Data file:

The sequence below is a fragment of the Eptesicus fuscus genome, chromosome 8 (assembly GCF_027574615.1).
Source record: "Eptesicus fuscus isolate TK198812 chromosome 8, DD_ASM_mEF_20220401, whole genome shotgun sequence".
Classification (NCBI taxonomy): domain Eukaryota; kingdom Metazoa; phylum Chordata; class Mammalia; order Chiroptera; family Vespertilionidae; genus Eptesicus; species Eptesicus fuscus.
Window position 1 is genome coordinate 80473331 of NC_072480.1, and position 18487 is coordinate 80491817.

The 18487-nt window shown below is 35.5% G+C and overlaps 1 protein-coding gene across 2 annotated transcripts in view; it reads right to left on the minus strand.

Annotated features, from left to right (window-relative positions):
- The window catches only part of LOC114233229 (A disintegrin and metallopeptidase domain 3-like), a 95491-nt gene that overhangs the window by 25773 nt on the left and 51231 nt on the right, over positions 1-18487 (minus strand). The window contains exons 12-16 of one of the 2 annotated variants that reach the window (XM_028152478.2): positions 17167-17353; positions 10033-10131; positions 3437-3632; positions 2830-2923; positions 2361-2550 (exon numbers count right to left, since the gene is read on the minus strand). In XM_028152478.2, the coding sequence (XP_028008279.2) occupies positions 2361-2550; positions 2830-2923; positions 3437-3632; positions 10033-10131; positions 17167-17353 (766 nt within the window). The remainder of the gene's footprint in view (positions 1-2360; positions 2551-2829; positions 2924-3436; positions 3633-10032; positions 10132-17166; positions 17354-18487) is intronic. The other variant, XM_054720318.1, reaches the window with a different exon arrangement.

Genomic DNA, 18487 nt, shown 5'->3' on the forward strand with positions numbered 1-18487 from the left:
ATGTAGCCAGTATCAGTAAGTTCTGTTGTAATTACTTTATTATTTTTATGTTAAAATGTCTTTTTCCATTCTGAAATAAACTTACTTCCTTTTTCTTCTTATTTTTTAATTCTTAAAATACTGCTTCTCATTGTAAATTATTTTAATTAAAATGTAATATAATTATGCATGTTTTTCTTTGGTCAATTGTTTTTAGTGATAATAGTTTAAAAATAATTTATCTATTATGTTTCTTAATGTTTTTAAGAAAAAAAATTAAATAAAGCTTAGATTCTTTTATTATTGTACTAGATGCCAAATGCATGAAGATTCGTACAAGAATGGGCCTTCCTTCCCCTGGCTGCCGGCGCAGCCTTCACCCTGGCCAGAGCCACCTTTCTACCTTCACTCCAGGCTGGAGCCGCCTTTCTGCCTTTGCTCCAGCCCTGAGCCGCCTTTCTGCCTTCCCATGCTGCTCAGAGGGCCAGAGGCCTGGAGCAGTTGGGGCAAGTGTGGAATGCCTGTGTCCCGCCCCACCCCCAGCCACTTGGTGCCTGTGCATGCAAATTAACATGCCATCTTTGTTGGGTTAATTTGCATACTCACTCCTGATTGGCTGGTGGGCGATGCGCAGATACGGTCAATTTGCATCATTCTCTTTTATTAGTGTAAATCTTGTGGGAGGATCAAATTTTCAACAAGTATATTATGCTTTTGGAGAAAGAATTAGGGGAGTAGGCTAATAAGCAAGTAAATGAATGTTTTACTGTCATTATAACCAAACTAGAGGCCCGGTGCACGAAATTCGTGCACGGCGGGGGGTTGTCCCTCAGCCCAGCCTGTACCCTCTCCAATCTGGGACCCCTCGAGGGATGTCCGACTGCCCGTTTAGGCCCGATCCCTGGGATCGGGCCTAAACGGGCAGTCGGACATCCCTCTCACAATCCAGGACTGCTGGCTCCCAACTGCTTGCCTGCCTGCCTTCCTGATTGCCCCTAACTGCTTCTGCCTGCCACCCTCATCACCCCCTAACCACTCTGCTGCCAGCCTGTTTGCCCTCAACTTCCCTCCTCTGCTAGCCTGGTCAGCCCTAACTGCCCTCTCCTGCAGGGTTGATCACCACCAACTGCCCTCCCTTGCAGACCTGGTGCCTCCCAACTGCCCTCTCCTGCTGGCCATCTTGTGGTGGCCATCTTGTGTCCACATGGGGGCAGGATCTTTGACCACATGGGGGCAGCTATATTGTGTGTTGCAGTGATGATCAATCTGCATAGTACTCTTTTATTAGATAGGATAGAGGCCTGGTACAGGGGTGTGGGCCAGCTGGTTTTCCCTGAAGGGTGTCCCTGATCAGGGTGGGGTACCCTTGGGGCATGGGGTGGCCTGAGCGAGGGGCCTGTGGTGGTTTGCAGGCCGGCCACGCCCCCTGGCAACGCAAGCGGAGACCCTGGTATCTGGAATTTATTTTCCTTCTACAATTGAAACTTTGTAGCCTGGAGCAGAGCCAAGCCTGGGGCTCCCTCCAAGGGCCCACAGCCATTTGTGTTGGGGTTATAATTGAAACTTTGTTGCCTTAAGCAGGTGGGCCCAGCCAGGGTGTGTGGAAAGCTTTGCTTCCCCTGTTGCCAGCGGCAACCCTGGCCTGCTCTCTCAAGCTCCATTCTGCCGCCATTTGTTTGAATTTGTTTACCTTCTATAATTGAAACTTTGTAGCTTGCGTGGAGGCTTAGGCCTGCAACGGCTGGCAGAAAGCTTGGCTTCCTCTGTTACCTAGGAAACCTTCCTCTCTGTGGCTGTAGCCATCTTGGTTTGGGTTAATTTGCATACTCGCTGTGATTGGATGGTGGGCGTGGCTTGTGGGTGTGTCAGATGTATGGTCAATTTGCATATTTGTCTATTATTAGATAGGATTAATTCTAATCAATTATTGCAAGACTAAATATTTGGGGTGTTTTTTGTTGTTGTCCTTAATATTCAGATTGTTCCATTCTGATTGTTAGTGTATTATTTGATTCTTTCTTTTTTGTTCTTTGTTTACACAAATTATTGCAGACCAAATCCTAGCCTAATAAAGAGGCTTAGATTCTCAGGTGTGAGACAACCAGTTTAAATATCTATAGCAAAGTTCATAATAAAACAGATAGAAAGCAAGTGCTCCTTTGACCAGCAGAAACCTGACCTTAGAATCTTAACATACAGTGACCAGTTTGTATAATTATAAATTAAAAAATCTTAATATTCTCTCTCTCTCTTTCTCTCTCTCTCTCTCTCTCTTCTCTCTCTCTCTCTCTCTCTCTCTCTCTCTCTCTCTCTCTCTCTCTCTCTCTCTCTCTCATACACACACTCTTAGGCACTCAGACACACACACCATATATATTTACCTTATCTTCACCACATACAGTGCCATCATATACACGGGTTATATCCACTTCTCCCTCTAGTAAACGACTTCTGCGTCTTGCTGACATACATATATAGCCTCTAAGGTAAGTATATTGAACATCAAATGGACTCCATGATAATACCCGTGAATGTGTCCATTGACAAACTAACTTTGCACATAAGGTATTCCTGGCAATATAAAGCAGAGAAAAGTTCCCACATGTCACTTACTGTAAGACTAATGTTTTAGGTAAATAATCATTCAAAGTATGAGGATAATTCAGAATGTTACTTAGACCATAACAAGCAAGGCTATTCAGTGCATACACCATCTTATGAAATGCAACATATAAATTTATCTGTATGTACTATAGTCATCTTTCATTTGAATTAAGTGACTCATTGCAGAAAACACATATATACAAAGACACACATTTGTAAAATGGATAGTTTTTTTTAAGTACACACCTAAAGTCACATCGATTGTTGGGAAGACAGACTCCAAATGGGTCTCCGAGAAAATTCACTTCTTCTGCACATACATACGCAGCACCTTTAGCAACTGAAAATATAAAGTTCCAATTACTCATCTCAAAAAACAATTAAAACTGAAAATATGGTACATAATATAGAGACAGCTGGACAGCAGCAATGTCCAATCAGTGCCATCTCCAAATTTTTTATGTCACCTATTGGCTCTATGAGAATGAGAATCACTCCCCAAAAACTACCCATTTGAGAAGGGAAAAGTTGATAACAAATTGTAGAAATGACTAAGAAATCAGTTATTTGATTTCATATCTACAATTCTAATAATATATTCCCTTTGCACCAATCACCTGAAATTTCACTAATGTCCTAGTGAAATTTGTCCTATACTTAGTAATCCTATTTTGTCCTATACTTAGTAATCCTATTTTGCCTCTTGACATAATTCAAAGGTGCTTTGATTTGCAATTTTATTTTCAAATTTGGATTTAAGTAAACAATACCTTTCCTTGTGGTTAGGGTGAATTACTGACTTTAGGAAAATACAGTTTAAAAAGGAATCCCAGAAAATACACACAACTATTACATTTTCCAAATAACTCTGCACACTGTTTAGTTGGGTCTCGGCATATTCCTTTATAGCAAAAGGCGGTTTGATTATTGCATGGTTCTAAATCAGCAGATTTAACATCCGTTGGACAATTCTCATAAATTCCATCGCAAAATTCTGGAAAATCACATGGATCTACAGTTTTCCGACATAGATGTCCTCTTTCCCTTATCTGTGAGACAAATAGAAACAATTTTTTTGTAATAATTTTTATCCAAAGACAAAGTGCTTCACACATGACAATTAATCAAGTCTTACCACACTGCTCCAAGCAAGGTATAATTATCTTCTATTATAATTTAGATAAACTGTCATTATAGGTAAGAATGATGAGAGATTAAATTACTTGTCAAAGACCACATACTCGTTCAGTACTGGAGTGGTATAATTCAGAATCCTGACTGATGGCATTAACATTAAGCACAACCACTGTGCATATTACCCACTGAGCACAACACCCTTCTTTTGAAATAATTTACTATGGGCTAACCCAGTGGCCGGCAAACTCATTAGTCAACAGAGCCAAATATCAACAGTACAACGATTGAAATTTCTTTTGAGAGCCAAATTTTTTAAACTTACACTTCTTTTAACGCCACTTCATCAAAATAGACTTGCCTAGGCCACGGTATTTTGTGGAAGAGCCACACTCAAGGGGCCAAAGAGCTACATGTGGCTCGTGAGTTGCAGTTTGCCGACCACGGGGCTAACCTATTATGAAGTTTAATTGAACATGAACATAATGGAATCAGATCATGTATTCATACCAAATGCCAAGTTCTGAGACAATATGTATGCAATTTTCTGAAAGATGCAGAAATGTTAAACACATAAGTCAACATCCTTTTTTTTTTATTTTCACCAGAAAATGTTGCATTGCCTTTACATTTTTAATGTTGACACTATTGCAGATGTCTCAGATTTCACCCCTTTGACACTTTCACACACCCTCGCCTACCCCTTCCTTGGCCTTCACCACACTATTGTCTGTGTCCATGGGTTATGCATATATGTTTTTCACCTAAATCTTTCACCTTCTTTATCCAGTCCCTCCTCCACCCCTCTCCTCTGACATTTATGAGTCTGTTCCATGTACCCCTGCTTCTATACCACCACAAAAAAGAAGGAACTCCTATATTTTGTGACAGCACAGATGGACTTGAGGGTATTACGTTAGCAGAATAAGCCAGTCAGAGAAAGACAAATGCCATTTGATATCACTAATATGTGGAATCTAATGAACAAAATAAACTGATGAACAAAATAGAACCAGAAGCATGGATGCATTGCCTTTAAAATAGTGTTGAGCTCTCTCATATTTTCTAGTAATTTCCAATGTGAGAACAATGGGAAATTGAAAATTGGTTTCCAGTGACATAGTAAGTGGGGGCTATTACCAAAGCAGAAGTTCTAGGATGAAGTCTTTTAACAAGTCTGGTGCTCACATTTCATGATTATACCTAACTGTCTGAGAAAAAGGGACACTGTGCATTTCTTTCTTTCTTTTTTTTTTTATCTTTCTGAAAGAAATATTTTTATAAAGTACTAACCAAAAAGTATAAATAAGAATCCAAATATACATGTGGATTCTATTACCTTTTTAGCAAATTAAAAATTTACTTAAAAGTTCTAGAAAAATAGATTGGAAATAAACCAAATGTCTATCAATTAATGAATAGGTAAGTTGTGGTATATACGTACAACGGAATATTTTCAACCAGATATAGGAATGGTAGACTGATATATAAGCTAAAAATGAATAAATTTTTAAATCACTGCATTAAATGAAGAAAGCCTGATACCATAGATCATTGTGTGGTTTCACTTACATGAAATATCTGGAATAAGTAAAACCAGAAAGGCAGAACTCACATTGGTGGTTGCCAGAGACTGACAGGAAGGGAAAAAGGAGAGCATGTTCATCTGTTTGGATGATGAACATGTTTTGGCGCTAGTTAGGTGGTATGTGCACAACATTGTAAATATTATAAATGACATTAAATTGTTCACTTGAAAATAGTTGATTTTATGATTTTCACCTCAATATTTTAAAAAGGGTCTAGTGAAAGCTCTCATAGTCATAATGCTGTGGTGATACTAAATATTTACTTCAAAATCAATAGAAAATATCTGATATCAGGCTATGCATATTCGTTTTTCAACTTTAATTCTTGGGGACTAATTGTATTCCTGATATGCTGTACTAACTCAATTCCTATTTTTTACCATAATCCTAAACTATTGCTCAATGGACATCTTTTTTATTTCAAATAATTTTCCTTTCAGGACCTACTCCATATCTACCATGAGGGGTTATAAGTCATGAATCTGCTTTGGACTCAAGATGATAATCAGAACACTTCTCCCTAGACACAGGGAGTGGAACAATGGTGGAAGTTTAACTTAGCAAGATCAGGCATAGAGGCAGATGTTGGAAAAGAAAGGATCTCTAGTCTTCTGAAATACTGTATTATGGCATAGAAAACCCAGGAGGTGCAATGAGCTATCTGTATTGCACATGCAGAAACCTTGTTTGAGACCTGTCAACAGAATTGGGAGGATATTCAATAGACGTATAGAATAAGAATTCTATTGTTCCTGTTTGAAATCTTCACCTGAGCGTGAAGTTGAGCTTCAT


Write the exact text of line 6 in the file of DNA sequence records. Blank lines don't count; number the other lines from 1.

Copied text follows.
Annotated features, from left to right (window-relative positions):